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Jointed Goatgrass Seed Dormancy Varies by Region on the Spike

Ted L. Carpenter and Donald C. Thill
1992 Proc. West Soc. Weed Sci. 45: 120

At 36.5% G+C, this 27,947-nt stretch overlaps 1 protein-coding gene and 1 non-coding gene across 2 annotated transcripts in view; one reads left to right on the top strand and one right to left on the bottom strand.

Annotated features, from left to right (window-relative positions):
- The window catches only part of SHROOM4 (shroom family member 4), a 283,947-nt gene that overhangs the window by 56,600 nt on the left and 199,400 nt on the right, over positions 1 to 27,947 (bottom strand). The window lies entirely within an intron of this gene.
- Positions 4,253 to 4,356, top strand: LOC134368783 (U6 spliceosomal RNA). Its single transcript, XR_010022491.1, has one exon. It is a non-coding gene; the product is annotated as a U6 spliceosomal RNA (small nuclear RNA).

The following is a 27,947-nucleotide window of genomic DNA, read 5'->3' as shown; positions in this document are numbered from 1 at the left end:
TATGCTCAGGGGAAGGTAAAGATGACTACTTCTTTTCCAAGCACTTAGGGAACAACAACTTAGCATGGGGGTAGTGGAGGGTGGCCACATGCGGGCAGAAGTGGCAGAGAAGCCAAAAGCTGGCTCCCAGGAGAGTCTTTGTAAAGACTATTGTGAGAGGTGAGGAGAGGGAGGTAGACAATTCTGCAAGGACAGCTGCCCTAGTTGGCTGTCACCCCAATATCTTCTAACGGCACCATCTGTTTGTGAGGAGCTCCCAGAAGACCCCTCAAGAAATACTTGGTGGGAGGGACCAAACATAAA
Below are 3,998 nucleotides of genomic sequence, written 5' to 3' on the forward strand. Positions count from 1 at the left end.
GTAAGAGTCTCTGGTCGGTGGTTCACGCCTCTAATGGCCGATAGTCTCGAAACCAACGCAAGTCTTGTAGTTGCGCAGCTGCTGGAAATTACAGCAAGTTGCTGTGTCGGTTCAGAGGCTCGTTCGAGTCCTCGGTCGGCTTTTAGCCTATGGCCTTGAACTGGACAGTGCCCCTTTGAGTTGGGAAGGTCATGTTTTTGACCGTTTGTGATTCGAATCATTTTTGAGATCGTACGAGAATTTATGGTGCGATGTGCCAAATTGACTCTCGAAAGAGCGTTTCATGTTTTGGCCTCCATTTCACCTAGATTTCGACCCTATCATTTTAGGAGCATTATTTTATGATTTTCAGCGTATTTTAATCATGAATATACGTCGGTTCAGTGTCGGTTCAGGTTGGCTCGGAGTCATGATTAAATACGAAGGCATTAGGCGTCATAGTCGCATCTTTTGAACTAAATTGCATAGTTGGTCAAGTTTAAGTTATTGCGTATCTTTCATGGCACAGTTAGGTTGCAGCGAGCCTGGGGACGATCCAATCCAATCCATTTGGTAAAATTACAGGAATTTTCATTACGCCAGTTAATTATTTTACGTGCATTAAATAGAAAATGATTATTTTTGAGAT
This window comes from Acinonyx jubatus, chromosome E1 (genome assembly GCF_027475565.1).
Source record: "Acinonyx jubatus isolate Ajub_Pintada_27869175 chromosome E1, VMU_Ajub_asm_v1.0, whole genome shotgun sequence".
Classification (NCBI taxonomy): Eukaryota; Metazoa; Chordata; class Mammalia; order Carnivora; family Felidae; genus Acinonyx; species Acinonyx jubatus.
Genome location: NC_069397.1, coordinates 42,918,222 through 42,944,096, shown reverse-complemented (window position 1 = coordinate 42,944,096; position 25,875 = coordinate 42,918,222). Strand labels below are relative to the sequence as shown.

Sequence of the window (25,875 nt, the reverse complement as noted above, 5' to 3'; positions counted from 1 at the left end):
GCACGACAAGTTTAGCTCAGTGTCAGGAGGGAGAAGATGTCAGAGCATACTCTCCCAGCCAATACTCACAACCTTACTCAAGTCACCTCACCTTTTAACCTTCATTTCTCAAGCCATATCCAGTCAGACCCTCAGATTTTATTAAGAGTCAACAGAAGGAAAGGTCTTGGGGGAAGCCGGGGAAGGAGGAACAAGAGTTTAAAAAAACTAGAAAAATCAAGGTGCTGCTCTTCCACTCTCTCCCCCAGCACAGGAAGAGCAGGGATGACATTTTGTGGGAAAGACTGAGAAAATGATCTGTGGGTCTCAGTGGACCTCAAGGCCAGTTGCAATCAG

Abstract. Jointed goatgrass (designated a noxious weed in eight states) is increasingly troublesome in Idaho and Washington winter wheat fields, especially in winter wheat seed production fields. Jointed goatgrass spikelets cannot be separated from wheat seed efficiently, due to the similar size of jointed goatgrass spikelets and wheat grain. Because it is related closely to wheat, no currently available herbicide selectively controls this weed in wheat. Seed dormancy allows a small percentage of buried jointed goatgrass seed to remain viable for at least 5 yr in dry areas of Pacific Northwest. The conditions that produce extended dormancy in some jointed goatgrass seed are unknown. Experiments were initiated to determine relationships between dormancy and seed development factors such as, environment influencing the mother plant, spikelet region on the spike, and seed position within the spikelet. Seed from a single accession were planted near Pullman, WA and Lind, WA in 1989. Entire spikes were hand-harvested in 1990, separated by spikelet position (1 through 15), and stored at -18 C. Spikelet positions one through three were grouped as lower region, four through six as middle region, and seven through terminal as upper region. Individual seed (from spikelets containing exactly two seed in the lowermost positions only) were removed and stored. The basal and second position seed were subjected to 30-day germination tests. Seed were placed in petri dishes in a germination chamber maintained at 15 C and 24 hr darkness. Germinated seed were counted and removed daily. The experiment was arranged as a randomized complete block split-plot design (repeated) with four replications, two sites, three regions on the spike, and two seed positions within the spikelet.  Mean percent viability was 99.75%. Seed that did not germinate within the 30-day tests were subjected to a tetrazolium chloride test for viability. Dormancy results of basal seed data are reported, because all second position seed germinated within 14 days. Data were subjected to analysis of variance (ANOVA) which showed that experiments could be combined for analyses of dormancy as a dependent viable. Differences by region on the spike were highly significant (p=.001). Site by region interactions also were significant (p=.001). Seed from the middle of the spikelet were the most dormant in spikes from both sites. Dormancy percentages for Lind-grown seed were 17.5%, 40.5%, and 38.9% for lower, middle, and upper spike regions, respectively. Dormancy percentages for Pullman-grown seed were 33.2%, 43%, and 32% for lower, middle, and upper spike regions respectively.